Remembering Pedrini’s

I took my first guitar lessons at Pedrini’s Music near Fourth & Main streets in the downtown. Pedrini’s has been gone for a long time now, over ten years it seems. In it’s place now is a beauty academy.

I remember going to Pedrini’s as a kid also, for school band related music necessities like saxophone reeds. My father bought my first guitar there, when I was eight years old.

I remember the many accordions and horns behind the counter… There were guitars racked on the wall at the northeast section and towards the back as you enter the walkway from Fourth street. You’d walk in through the arcade, turn right into the store, then on the left near the entrance there were music scores. They had varying music books: piano methods in Spanish, band methods, cancioneros (popular Mexican songbooks) etc. I bought two piano books there, a technique book called Una docena al día (A Dozen a Day) and some arrangements of Rachmaninov works.

Near its end, Pedrini’s stopped replenishing its supply of sheet music, unlike The Sheet Music Shoppe on Bristol & Callens Common (More on that soon). Their music books were worn, this was all due to music illiteracy.

Music Lessons

Pedrini’s had practice rooms in its basement where one guy taught guitar and other instruments. Lessons were an hour and they started with the teacher writing out an assignment then leaving the student to practice for the remainder of the hour. Students bought their lessons ahead of time, typically on arrival, where they’d pay and get a receipt to show the teacher.

The practice rooms were rented out to music groups, most of them played música versátil, the type common in Mexican gatherings.

The Pedrini Guitar Method

Pedrini’s guitar teacher, Ramiro I think was his name, taught chords and harmonized scales used in requinto style playing (guitar soloing). He started with the key of C Major, presenting a harmonic formula, or círculo, common in many Mexican and Latin-American boleros, which typically are romantic songs for serenading etc. So the first chords were C Major, A minor, D minor and G7, and the C Major scale was harmonized in thirds. Of course, the harmonic system was in Spanish, so instruction was done using solfege: Do re mi fa sol la si, instead of the English system CDEFGA, so you’d have Do mayor, La menor, etc.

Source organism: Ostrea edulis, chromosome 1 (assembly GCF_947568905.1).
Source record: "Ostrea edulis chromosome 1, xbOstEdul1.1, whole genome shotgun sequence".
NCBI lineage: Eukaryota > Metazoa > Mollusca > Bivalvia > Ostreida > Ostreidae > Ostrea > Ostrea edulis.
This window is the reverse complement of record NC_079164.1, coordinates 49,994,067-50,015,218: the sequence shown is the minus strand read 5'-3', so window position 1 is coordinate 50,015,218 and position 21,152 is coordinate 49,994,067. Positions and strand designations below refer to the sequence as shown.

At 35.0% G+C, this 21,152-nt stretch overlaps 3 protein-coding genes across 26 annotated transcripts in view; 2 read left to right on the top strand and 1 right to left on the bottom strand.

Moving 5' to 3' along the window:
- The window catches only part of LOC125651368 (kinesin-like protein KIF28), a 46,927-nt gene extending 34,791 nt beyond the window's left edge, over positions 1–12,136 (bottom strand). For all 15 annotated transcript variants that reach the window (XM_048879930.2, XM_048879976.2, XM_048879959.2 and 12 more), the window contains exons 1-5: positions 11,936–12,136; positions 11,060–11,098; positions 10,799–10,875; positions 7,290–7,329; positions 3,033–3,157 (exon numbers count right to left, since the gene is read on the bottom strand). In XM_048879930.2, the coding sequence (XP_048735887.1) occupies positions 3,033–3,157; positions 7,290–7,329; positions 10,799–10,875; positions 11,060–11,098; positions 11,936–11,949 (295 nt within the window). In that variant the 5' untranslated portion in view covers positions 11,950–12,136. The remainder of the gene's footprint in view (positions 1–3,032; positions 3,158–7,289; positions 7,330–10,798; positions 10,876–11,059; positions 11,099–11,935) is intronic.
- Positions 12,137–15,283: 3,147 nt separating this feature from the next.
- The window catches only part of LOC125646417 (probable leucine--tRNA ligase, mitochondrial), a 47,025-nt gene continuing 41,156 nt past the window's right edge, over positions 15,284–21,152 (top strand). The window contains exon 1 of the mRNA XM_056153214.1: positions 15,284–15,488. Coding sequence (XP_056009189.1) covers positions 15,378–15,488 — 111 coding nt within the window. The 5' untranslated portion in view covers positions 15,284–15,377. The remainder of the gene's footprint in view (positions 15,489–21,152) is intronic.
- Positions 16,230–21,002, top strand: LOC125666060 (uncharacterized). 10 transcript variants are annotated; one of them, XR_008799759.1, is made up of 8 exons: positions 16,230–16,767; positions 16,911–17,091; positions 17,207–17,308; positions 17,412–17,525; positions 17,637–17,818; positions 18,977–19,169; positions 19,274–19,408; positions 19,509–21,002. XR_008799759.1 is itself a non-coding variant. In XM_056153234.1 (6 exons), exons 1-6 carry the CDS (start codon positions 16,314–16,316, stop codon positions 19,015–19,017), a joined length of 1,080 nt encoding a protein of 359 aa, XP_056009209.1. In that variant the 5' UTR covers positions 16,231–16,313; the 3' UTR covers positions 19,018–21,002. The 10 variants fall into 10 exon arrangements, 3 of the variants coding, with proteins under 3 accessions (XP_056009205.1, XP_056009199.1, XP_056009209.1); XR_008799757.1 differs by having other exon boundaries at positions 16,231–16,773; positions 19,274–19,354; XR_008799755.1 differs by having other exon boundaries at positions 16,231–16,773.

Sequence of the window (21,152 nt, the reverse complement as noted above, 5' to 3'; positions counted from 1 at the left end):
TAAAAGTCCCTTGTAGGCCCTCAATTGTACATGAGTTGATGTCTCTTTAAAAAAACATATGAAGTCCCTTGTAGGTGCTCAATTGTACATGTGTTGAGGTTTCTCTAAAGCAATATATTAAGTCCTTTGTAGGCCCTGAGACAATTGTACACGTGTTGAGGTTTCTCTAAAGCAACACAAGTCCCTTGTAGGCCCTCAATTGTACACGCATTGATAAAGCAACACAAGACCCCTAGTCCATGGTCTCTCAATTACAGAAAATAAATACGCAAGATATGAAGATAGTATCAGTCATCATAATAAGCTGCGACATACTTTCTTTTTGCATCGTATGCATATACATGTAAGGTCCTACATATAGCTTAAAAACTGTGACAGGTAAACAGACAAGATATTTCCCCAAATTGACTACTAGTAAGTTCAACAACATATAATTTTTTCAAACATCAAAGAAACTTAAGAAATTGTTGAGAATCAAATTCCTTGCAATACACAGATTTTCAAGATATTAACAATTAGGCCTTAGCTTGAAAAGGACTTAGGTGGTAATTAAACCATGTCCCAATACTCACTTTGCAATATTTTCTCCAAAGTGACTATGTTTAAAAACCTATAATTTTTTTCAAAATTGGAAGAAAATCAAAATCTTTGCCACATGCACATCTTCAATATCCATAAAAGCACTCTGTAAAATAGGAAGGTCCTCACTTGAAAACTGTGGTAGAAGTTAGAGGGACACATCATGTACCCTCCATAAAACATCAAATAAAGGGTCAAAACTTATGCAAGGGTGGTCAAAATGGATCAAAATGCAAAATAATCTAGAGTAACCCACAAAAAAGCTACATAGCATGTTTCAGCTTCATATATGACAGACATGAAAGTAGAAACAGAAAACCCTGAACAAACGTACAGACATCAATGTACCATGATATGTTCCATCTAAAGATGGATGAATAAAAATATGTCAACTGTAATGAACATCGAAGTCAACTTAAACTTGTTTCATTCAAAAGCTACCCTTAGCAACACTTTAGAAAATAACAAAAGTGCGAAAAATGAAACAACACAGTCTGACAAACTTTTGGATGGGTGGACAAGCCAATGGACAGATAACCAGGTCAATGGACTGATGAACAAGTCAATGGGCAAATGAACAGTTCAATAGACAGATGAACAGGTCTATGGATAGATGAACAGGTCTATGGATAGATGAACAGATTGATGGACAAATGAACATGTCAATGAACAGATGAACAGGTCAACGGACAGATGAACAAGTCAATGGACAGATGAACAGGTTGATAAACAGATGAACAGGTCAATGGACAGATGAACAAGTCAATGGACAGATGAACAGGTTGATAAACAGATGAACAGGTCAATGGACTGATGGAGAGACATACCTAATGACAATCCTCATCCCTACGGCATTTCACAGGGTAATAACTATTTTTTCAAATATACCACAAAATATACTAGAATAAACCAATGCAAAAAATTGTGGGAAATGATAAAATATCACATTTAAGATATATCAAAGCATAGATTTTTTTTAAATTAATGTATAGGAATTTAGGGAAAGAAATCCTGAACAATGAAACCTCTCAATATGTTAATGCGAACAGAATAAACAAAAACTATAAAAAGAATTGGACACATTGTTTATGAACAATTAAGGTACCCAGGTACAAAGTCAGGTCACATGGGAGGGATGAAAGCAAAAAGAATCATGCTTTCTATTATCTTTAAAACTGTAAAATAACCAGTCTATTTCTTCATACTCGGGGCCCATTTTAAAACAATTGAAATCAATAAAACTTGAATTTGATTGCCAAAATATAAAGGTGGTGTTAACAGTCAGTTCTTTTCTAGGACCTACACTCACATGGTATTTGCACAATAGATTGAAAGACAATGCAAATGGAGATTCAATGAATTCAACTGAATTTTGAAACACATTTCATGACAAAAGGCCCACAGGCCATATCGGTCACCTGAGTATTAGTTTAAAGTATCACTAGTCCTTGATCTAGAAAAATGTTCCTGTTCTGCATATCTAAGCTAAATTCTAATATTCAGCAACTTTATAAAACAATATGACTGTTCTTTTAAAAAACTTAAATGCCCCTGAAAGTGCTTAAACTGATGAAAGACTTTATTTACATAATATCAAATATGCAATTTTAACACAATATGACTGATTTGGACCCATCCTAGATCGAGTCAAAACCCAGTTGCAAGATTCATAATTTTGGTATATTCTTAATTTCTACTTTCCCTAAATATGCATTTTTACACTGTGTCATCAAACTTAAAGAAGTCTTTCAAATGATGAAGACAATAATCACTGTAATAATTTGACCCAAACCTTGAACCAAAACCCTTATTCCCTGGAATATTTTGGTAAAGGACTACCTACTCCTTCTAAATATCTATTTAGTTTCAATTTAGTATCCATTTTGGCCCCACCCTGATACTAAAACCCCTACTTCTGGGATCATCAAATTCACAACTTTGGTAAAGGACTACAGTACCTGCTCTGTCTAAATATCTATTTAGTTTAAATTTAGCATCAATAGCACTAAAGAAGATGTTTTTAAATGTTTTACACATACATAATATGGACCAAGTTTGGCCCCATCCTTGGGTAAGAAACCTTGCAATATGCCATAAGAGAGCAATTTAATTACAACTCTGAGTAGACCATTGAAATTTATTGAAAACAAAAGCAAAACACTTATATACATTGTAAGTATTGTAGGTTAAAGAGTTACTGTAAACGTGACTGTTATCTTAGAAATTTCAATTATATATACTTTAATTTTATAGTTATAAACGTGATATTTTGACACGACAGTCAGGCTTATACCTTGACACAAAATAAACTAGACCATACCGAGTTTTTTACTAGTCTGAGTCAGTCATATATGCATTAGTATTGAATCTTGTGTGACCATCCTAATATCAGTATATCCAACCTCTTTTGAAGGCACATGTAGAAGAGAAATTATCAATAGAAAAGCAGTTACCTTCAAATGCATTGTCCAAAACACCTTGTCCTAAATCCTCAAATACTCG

With each new lesson a new key was introduced until eventually minor keys were taught. These minor keys were accompanied by a scale, harmonized in sixths instead of thirds like the previously learned major scales (with the exception of E Major).

This is how I built a basic chord and scale vocabulary, that I put to work with a rondalla, which is a social group of guitarists and troubadours. The rondalla (or estudiantina, or tuna) is a tradition of Spain, Mexico and Latin-America. And it was alive and well in Santa Ana. We rehearsed at Our Lady of Guadalupe Church at Delhi and we went around serenading…

I’m happy to say that I built a musical foundation, in part, through Pedrini’s Music in downtown Santa Ana. Not only am I happy, and proud, but I’m very lucky to have experienced this piece of Santa Ana now gone into history. Soon one music store after another closed in Santa Ana. Soon after Pedrinin’s there was Blue Note Music, which serviced the instruments of Santa Ana Unified, which was next door to where the Proof bar is now. Then The Sheet Music Shoppe closed, they too serviced SAUSD. Most recently Carvin Guitars on Main street across the Bowers Museum closed.

But not all is lost. There likely will be other stories to tell of music merchants in town. Colton Piano returned. They’re located on Main street near the School of the Arts. Their business a bit maimed, just a shadow of their former glory from when they were near the 55 freeway, and where I took my first piano lessons.

To be continued, there’s still something to say about Colton Piano, Blue Note Music and The Sheet Music Shoppe.


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